As a mentor, I had to find a way to encourage our new interns to answer questions in a group environment, even though most of them did not know each other and were still acclimating to the Museum. This experience taught me how to motivate a group to be outgoing and social. After working with the interns for a few weeks, they started becoming more confident and open to talking to one another. The new interns were ready to take on their roles as Exploration Station managers and Gallery Interpreters!
Relatability, Intergenerational Learning & the Big Picture
By Leena Mathur
Artifacts make history real. For some, they bring back memories. For others, they provide a deeper understanding of the past. Artifacts serve as bridges, connecting people who relate to them. The artifacts in the Computer History Museum have more than a technical significance. Each object, from the abacus to the autonomous car, has a social impact that directly, or indirectly, affects our lives.
We interns researched the technical dimension and the human story behind the artifacts in our areas of interest. Apart from expanding our own understanding of the history of innovation, our goal this summer was to engage with Museum visitors of all ages and backgrounds and further their appreciation of computer history. We attempted to get visitors to make personal connections to the artifacts in the galleries. Since I am interested in computer science, engineering, and robotics, I chose to research the objects in Gallery 12 (Digital Logic) and Gallery 13 (Artificial Intelligence and Robotics).
I interacted with hundreds of visitors in Gallery 12 over the summer. Visitors ranged from young kids to industry veterans! While discussing Moore’s Law and the exponential growth of computing power in integrated circuits, I came across an intergenerational family group. After I shared my comparatively limited knowledge of the exhibit with the two kids, their grandfather excitedly shared his stories about the early days of microprocessors and integrated circuits. He had worked at Fairchild Semiconductor in the 1960s! He enthusiastically took over and guided us around the gallery, describing the chip development process and explaining the exponential growth in computing power made possible by the development of semiconductor technology.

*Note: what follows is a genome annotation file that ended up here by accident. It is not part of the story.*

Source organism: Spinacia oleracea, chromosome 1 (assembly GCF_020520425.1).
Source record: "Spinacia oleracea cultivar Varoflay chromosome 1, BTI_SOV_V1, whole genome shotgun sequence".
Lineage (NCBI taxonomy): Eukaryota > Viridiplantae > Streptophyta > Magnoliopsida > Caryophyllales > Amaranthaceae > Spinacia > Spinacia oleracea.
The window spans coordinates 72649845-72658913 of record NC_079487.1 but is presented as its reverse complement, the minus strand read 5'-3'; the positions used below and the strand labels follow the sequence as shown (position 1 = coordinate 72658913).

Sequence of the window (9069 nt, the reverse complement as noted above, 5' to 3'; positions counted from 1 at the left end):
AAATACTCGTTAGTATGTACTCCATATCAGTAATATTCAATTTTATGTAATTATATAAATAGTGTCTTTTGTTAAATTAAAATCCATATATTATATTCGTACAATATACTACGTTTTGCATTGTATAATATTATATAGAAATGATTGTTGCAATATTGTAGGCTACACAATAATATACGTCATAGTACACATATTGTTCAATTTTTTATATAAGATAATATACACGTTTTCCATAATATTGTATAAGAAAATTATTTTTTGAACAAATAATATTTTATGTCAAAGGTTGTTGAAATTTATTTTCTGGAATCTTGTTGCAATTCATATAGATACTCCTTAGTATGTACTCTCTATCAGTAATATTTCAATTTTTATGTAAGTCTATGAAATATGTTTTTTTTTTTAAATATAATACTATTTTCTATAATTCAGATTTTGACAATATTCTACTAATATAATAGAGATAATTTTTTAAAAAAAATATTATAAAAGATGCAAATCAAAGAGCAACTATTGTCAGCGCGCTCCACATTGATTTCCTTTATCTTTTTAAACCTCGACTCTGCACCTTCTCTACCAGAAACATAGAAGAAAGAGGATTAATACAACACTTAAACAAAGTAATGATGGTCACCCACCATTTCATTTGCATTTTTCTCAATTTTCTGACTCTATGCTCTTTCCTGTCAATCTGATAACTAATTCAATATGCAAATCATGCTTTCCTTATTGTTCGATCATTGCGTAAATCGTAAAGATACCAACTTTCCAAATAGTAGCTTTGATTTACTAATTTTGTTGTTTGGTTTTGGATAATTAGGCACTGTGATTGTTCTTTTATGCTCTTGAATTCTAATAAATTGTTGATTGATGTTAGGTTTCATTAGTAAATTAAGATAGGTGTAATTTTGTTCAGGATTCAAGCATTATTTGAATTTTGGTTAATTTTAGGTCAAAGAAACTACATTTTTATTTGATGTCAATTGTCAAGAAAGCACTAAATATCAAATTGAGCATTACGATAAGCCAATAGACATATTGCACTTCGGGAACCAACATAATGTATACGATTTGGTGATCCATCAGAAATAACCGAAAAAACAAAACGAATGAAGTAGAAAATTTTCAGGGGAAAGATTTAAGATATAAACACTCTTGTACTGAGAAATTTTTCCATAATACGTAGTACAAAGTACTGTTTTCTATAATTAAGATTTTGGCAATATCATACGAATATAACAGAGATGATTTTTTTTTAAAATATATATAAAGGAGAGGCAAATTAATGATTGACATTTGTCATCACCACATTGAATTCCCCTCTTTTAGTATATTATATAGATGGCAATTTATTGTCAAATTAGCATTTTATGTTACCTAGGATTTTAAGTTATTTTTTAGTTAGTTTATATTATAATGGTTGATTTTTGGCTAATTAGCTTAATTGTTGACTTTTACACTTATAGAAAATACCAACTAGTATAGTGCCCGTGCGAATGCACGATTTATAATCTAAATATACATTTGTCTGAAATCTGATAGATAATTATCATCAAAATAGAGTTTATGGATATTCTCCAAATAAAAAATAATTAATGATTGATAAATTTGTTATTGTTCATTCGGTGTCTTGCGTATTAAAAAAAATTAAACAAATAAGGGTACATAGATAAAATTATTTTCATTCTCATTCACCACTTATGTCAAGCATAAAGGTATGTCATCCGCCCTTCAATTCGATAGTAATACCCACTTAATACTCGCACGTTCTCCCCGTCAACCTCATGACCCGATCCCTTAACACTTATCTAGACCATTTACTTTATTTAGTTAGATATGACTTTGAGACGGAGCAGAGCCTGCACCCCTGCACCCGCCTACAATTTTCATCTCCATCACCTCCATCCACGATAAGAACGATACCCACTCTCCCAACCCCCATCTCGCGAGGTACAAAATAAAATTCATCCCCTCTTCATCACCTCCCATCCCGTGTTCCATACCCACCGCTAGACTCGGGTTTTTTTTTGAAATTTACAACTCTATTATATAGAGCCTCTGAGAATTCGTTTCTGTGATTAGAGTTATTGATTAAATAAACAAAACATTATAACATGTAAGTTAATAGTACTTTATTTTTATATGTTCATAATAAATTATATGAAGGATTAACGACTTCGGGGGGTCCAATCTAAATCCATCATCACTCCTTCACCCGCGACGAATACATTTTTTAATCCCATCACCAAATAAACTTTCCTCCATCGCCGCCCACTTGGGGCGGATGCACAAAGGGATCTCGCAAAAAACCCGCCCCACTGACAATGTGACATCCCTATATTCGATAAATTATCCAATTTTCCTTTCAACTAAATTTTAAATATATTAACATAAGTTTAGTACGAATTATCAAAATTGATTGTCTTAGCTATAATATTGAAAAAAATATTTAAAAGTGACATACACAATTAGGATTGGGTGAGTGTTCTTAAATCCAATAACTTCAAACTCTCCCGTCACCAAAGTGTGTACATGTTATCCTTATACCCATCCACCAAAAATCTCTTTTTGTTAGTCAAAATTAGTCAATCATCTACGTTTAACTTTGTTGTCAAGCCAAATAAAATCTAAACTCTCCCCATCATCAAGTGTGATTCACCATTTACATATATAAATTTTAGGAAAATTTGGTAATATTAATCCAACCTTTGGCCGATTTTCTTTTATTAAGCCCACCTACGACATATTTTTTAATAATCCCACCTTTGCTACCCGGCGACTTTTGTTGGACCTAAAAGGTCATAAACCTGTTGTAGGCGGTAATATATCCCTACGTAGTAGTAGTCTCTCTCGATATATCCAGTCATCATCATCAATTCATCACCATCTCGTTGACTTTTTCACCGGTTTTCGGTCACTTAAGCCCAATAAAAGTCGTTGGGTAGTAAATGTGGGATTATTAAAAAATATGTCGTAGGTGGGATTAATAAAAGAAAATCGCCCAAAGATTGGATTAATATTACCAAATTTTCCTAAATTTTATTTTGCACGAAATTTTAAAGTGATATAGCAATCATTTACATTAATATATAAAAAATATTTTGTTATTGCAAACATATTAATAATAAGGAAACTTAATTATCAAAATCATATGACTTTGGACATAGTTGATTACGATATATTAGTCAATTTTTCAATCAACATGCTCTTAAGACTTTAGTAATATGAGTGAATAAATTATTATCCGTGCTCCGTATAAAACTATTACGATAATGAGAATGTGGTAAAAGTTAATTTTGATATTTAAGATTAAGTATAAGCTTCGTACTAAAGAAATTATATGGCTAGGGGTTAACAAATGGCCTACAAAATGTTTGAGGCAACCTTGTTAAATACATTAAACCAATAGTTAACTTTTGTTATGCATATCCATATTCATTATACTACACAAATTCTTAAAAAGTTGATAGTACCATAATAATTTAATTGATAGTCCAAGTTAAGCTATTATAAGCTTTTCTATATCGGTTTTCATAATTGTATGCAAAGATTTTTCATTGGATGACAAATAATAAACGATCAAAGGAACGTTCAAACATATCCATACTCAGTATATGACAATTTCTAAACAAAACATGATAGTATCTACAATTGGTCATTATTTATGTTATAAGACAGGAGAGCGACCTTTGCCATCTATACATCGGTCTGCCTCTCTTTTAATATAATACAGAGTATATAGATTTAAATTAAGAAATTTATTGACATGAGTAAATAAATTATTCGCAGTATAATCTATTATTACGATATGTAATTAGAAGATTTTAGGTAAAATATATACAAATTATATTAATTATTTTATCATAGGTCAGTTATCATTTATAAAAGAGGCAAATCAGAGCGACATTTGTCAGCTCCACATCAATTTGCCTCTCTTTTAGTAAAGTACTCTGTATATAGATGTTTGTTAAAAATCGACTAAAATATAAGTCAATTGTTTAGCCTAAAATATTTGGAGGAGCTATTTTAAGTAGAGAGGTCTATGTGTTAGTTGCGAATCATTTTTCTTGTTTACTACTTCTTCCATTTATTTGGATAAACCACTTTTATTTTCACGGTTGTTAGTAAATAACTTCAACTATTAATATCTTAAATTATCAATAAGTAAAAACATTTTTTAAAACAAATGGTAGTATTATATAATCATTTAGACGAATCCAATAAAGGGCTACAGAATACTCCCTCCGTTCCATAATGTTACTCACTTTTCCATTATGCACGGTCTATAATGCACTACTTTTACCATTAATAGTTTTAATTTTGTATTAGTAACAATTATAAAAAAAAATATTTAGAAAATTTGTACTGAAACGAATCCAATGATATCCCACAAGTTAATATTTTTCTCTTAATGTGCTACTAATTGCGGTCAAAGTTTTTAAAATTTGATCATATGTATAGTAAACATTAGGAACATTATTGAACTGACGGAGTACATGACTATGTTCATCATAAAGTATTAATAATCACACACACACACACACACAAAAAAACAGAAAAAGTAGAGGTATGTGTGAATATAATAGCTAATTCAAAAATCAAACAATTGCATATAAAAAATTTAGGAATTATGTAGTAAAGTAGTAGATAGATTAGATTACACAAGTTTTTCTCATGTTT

In Gallery 13, I enjoyed observing visitors relate to the robot Shakey, my favorite artifact. Shakey, developed at the Stanford Research Institute in the late 1960s, was the first mobile robot designed to reason about its actions, pioneering several AI techniques. Some younger kids related to Shakey by comparing it to Pixar’s Wall-E. Student groups from local tech-camps came to the Museum, looking for Shakey. Most people wanted to know why this robot was called Shakey, expecting some deeper reason other than the fact that it shook a lot. There was no other reason. It shook a lot!
The Exploration Station in the Museum’s lobby was another area that we interns staffed. This station allowed visitors an opportunity to connect with artifacts in a hands-on way. Consistently across generations, the one artifact that drew the most attention was the IBM 026 keypunch. Many of the older visitors excitedly discussed their days using punched cards and all their trials and tribulations with machine breakdowns and dropped card-decks. Visitors across all age groups seized the opportunity to punch a card. During one of my shifts, a kid patiently stood in line three times to punch additional cards to take home for friends! Older visitors often pointed out floppy disks and game cartridges to their younger children. It was fun to hear parents talking about how long they had to wait for programs to load on their computers. One father nostalgically described a floppy disk to his daughters, who looked curiously at the foreign object and snapped pictures of it with their iPhones.
The Computer History Museum, with the largest collection of computing artifacts in the world, truly encourages intergenerational learning and inspires its visitors to relate to computer history. As an intern, I enjoyed facilitating and observing the interactions.